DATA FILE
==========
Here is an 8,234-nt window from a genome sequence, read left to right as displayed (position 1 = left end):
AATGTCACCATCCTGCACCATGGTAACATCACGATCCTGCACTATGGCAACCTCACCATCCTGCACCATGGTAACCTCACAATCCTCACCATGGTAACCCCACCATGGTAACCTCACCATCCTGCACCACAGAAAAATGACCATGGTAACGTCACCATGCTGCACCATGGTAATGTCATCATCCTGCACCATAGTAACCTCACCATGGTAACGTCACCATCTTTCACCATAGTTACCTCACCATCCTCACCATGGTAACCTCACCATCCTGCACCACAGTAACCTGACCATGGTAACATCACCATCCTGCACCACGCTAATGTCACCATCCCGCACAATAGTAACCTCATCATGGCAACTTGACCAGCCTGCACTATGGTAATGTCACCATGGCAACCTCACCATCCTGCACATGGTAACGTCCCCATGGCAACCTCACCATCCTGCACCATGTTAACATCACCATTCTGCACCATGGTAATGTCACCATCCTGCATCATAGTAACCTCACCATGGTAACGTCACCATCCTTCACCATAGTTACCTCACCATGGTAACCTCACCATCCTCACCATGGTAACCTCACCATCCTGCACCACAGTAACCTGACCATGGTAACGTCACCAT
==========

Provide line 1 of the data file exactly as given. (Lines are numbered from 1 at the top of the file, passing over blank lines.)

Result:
Here is an 8,234-nt window from a genome sequence, read left to right as displayed (position 1 = left end):